The Fountainhead

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Penguin, Apr 26, 2005 - Fiction - 752 pages
31 Reviews
The revolutionary literary vision that sowed the seeds of Objectivism, Ayn Rand's groundbreaking philosophy, and brought her immediate worldwide acclaim.

This modern classic is the story of intransigent young architect Howard Roark, whose integrity was as unyielding as granite...of Dominique Francon, the exquisitely beautiful woman who loved Roark passionately, but married his worst enemy...and of the fanatic denunciation unleashed by an enraged society against a great creator. As fresh today as it was then, Rand’s provocative novel presents one of the most challenging ideas in all of fiction—that man’s ego is the fountainhead of human progress...

“A writer of great power. She has a subtle and ingenious mind and the capacity of writing brilliantly, beautifully, bitterly...This is the only novel of ideas written by an American woman that I can recall.”—The New York Times

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User Review  - england2 - Overstock.com

This is my favorite book and I have purchased more than one since I first read it twenty years ago. It could be written about today and not back in the day. Its scary how Ms. Rand was able to see what many of us dont see now. Read full review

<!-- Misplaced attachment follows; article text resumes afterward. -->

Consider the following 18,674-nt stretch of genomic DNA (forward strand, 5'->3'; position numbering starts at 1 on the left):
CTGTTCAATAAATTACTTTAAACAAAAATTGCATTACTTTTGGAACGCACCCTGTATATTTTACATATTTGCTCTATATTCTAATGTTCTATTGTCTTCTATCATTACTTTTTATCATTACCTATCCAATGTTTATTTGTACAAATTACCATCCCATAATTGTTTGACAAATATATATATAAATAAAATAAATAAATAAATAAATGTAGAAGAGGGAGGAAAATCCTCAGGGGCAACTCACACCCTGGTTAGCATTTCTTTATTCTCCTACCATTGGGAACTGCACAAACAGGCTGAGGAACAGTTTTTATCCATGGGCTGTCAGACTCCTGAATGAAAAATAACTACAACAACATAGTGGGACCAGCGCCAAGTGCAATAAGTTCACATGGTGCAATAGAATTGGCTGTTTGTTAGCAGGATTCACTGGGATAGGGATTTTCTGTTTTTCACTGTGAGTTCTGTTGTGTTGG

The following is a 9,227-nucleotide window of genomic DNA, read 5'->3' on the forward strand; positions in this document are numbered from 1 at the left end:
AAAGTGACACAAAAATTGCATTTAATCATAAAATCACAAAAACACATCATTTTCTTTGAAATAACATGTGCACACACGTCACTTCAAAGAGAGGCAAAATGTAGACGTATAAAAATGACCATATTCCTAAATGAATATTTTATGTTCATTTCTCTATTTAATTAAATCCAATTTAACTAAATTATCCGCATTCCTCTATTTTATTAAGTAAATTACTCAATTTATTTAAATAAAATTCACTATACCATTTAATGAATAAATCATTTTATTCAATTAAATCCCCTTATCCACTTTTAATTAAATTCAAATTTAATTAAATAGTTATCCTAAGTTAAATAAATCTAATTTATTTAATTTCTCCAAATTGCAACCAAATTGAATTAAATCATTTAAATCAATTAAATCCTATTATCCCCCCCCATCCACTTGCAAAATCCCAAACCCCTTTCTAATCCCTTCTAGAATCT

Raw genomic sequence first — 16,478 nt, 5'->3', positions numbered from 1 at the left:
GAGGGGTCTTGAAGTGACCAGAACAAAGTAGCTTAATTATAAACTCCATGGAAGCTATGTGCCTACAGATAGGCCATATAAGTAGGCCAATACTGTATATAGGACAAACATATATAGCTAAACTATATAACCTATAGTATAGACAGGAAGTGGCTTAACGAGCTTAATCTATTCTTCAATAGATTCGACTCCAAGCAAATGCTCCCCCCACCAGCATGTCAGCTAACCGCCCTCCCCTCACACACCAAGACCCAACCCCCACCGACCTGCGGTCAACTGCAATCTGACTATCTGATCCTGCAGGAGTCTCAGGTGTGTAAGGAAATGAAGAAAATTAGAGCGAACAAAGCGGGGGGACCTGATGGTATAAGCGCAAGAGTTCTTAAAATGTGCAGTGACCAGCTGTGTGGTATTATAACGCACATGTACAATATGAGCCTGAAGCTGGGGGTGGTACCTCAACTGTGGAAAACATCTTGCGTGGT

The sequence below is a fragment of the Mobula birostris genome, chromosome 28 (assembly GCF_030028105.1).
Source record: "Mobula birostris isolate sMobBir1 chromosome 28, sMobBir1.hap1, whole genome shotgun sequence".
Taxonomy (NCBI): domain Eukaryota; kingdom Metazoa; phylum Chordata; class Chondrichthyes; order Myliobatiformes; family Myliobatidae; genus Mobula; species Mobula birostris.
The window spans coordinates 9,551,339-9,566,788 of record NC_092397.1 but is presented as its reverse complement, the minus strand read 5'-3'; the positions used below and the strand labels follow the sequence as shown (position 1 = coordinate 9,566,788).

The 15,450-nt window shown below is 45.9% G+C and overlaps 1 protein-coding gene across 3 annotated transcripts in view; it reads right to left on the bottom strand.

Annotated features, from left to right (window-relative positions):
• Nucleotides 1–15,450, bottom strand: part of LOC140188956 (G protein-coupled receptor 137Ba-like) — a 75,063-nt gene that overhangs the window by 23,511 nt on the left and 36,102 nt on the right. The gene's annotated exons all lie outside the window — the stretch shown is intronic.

THE FOUNTAINHEAD

User Review  - Kirkus

This is almost a first rate novel. It falls short, as do so many modern novels, in the apparent inability of the author (or editor) to be a ruthless surgeon. The story would have been faster paced ... Read full review

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About the author (2005)

Born February 2, 1905, Ayn Rand published her first novel, We the Living, in 1936. Anthem followed in 1938. It was with the publication of The Fountainhead (1943) and Atlas Shrugged (1957) that she achieved her spectacular success. Rand’s unique philosophy, Objectivism, has gained a worldwide audience. The fundamentals of her philosophy are put forth in three nonfiction books, Introduction to Objectivist Epistemology, The Virtues of Selfishness, and Capitalism: The Unknown Ideal. They are all available in Signet editions, as is the magnificent statement of her artistic credo, The Romantic Manifesto.

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